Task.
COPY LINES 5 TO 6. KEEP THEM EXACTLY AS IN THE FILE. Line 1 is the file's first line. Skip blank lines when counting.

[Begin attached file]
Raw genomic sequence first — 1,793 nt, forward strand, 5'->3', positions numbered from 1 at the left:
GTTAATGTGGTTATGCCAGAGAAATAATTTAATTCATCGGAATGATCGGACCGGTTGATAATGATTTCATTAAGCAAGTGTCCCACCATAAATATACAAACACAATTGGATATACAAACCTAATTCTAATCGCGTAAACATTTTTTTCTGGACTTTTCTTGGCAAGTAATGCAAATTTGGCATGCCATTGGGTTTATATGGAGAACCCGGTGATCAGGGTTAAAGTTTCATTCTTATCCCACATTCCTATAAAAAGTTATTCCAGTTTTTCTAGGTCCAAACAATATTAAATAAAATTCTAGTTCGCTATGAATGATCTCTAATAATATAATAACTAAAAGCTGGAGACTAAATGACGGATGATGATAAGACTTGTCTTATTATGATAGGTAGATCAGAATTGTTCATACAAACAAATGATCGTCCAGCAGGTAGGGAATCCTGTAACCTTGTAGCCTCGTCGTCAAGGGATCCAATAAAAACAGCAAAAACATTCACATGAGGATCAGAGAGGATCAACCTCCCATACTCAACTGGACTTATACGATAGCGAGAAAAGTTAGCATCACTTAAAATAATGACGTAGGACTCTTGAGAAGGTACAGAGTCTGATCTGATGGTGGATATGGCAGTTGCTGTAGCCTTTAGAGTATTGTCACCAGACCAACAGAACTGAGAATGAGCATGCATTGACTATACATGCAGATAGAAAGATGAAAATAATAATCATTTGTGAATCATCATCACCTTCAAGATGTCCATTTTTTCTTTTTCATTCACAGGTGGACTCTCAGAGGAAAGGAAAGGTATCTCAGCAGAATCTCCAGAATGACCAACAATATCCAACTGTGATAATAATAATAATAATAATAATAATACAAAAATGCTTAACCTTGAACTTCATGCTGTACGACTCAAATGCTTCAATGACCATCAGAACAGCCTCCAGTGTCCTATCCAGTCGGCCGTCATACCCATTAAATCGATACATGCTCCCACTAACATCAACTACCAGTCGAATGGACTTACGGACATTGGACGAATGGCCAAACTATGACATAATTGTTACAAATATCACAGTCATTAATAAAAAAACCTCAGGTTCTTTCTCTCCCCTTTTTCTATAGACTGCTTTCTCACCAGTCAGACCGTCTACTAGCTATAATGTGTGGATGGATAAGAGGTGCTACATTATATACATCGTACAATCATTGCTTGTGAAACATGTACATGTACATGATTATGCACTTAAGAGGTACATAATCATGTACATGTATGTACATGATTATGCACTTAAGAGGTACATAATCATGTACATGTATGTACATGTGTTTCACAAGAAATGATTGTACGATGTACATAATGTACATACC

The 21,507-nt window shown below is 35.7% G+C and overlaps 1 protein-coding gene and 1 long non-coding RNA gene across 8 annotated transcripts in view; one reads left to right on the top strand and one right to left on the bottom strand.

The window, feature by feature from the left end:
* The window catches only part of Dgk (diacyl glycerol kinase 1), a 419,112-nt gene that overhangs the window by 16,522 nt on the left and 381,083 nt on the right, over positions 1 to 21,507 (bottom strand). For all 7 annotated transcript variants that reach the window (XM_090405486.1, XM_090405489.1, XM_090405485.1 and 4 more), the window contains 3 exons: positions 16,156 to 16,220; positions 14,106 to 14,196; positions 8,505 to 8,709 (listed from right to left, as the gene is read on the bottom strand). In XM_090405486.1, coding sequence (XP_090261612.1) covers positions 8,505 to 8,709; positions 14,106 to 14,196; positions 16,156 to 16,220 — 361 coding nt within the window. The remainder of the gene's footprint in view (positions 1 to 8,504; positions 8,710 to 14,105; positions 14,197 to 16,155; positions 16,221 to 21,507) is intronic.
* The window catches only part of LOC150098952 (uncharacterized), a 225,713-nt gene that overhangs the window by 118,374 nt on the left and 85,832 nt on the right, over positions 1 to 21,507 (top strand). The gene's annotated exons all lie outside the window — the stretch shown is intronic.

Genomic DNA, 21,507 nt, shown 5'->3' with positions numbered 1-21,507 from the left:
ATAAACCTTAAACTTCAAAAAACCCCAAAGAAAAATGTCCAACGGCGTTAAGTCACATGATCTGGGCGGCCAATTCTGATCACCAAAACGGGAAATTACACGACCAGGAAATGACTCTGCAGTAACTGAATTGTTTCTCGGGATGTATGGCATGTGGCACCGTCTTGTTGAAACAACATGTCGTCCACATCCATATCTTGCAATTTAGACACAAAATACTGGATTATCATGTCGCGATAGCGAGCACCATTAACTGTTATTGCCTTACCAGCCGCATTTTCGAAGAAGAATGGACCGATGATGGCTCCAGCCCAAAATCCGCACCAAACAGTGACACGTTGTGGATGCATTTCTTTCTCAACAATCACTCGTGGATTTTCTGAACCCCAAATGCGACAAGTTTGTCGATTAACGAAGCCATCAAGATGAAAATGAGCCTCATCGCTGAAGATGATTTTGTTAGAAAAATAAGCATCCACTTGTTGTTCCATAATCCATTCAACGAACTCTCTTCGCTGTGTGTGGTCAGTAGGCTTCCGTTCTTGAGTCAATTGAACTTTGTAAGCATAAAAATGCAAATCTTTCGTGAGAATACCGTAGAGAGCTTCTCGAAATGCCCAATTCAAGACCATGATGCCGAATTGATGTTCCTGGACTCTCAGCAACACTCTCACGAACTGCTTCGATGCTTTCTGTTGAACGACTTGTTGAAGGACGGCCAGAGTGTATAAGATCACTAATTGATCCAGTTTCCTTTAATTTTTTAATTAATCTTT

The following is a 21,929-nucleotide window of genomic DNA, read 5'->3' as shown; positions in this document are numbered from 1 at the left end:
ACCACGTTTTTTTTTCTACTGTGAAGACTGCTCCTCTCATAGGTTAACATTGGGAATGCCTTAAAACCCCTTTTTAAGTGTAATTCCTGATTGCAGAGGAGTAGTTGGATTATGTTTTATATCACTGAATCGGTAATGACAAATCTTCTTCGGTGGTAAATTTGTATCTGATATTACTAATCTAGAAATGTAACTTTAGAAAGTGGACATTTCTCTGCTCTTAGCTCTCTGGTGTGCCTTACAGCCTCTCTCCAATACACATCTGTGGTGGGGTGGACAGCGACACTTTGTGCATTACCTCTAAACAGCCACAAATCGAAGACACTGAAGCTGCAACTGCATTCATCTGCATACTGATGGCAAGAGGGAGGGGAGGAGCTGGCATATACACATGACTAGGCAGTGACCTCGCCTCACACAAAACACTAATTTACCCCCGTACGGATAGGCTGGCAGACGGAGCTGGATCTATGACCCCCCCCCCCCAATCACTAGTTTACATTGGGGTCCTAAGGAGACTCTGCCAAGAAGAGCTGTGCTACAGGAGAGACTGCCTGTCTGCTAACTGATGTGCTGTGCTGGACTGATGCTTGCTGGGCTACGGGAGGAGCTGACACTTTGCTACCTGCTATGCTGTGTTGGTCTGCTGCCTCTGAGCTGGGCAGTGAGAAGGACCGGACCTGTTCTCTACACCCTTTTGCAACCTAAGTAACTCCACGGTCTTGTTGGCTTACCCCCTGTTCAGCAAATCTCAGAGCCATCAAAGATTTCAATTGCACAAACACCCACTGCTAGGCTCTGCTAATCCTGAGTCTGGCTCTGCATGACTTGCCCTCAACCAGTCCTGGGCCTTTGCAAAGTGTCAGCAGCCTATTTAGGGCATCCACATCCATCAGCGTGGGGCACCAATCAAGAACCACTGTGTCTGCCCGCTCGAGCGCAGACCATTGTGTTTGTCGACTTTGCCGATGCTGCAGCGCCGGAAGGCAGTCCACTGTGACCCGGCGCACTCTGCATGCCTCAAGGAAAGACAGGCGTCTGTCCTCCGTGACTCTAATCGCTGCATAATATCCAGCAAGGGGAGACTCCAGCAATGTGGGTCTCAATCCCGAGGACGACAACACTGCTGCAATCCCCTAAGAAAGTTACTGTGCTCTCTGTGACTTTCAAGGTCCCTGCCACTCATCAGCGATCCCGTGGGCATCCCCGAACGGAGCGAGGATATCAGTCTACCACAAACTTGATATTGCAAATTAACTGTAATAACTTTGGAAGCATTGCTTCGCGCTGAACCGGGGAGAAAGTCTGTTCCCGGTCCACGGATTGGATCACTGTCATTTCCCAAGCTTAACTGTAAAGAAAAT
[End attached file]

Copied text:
* The window catches only part of Dgk (diacyl glycerol kinase 1), a 419,112-nt gene that overhangs the window by 16,522 nt on the left and 381,083 nt on the right, over positions 1 to 21,507 (bottom strand). For all 7 annotated transcript variants that reach the window (XM_090405486.1, XM_090405489.1, XM_090405485.1 and 4 more), the window contains 3 exons: positions 16,156 to 16,220; positions 14,106 to 14,196; positions 8,505 to 8,709 (listed from right to left, as the gene is read on the bottom strand). In XM_090405486.1, coding sequence (XP_090261612.1) covers positions 8,505 to 8,709; positions 14,106 to 14,196; positions 16,156 to 16,220 — 361 coding nt within the window. The remainder of the gene's footprint in view (positions 1 to 8,504; positions 8,710 to 14,105; positions 14,197 to 16,155; positions 16,221 to 21,507) is intronic.
* The window catches only part of LOC150098952 (uncharacterized), a 225,713-nt gene that overhangs the window by 118,374 nt on the left and 85,832 nt on the right, over positions 1 to 21,507 (top strand). The gene's annotated exons all lie outside the window — the stretch shown is intronic.